Sea Transportation: Yemen Blockade Blasted


January 20, 2024: Yemen’s Shia rebels, led by the Houthi tribe, have used their large stockpile of Iranian missiles to block access to the Suez Canal. This capability developed over the last decade as the rebels launched attacks on more distant targets. The rebels obtained more powerful weapons as well, including Iranian ballistic missiles, which were disassembled so they could be smuggled from Iran to Yemen, where Iranian technicians supervised the missiles being assembled and launched into Saudi Arabia. In the last few years, the rebels have received longer range ballistic missiles fired from northern Yemen across Saudi territory to hit Saudi and UAE oil production facilities on the Persian Gulf coast. The rebels also acquired the reconnaissance capability to accurately fire missiles at ships passing through the narrow, 26 kilometers wide, Bab-el-Mandeb straits off southwestern Yemen and force ships to take the longer and more expensive and time consuming route around the southern tip of Africa. This has always been a potential threat to ships using the Red Sea to reach the Suez Canal in Egypt, at the north end of the Red Sea. Transit fees from ships using the canal are a major source of income for Egypt, bringing in about $10 billion a year. Egypt and Iran are enemies and reducing Suez Canal income is a win for Iran, which supported the Yemen rebels for more than a decade to make such an interdiction possible.

Western nations reacted slowly to this interdiction effort and only recently began attacking Yemeni Shia rebel targets with warship missiles and air strikes. Western warships close to the Yemen shore used their defensive weapons to defeat attacks launched from the Yemen coast.

The war in Yemen drags on into 2024 or until Iran decides to halt support for the Houthi. Before the Israeli attacks on Gaza and Iran-backed militias in Lebanon, Iran was under widespread internal pressure from Iranians protesting the expensive foreign wars in Syria and Yemen. Despite that, Iran smuggled in more and more weapons. These were not intended for the ongoing Yemen civil war but for use against targets designated by Iran. Iran suddenly had its own domestic uprising to deal with back home. The Iranian religious dictatorship held onto power and supported more violence against real or perceives enemies of Iran.

In early 2015 Iran admitted it had been quietly supporting the Houthi Shia rebels for a long time but now was doing so openly, and that support was increasing. Many Yemenis trace the current crisis back to the civil war that ended, sort of, in 1994. That war was caused by the fact that, when the British left Yemen in 1967, their former colony in Aden became one of two countries called Yemen. The two Yemen’s finally united in 1990 but another civil war in 1994 was needed to seal the deal. That fix didn't really take and the north and south have been pulling apart ever since. This comes back to the fact that Yemen has always been a region, not a country. Like most of the rest of the Persian Gulf and Horn of Africa region, the normal form of government until the 20th century was wealthier coastal city states nervously coexisting with interior tribes that got by on herding or farming or a little of both plus smuggling and other illicit sidelines. This concept of nationhood is still looked on with some suspicion by many in the region. This is why the most common forms of government are the more familiar ones of antiquity like kingdom, emirate, or modern variation in the form of a hereditary secular dictatorship.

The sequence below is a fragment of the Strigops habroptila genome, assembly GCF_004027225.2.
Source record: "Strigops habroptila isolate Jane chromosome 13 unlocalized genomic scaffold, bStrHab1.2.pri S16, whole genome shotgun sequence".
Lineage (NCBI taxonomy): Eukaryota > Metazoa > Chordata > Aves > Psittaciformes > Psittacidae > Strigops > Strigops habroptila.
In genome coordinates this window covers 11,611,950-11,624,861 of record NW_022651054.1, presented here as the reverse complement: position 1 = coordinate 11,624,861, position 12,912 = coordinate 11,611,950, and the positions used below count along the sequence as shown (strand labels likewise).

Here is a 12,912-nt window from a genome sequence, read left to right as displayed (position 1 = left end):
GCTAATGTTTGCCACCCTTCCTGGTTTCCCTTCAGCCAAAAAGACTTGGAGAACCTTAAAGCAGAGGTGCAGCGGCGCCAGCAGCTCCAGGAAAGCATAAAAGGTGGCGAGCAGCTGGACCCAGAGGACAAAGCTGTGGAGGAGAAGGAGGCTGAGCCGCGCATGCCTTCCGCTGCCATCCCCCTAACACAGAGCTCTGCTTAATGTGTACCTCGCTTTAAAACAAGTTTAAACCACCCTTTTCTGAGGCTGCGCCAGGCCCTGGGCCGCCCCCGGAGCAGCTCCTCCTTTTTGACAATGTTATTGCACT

For a long time, the most active Yemeni rebels were the Shia Houthis in the north. The Houthis have always wanted to restore local Shia rule in the traditional Shia tribal territories, led by the local imam, a religious leader who was a Houthi. This arrangement, after surviving more than a thousand years, was ended by the central government in 1962. Yemen also became the new headquarters of AQAP (Al Qaeda in the Arabian Peninsula) when Saudi Arabia was no longer safe for the terrorists after 2007. Now there is ISIL (Islamic State in Iraq and the Levant) and an invading army composed of troops from oil-rich neighbors like Saudi Arabia, which was very upset by Iranian/Houthi missile attacks. By late 2017 the rebels were slowly losing ground to government forces who, despite Arab coalition air support and about five thousand ground troops, were still dependent on Yemeni Sunni tribal militias to fight the Shia tribesmen on the ground. While the Shia are only a third of the population, they are united while the Sunni tribes are divided over the issue of again splitting the country in two and with no agreement on who would get the few oil fields in central Yemen. Many of the Sunni tribes tolerate or even support AQAP and ISIL. The Iranian smuggling pipeline continued to operate, and the Yemen rebels were able to buy additional weapons from other sources because they received cash from nations or groups hostile to the Arab Gulf state, especially Saudi Arabia and the UAE. The Shia Houthi rebels were from northern Yemen and controlled the border with Saudi Arabia. Over the last decade the rebels launched more and more attacks on Saudi targets and in later 2023 and into 2024 that violence escalated.




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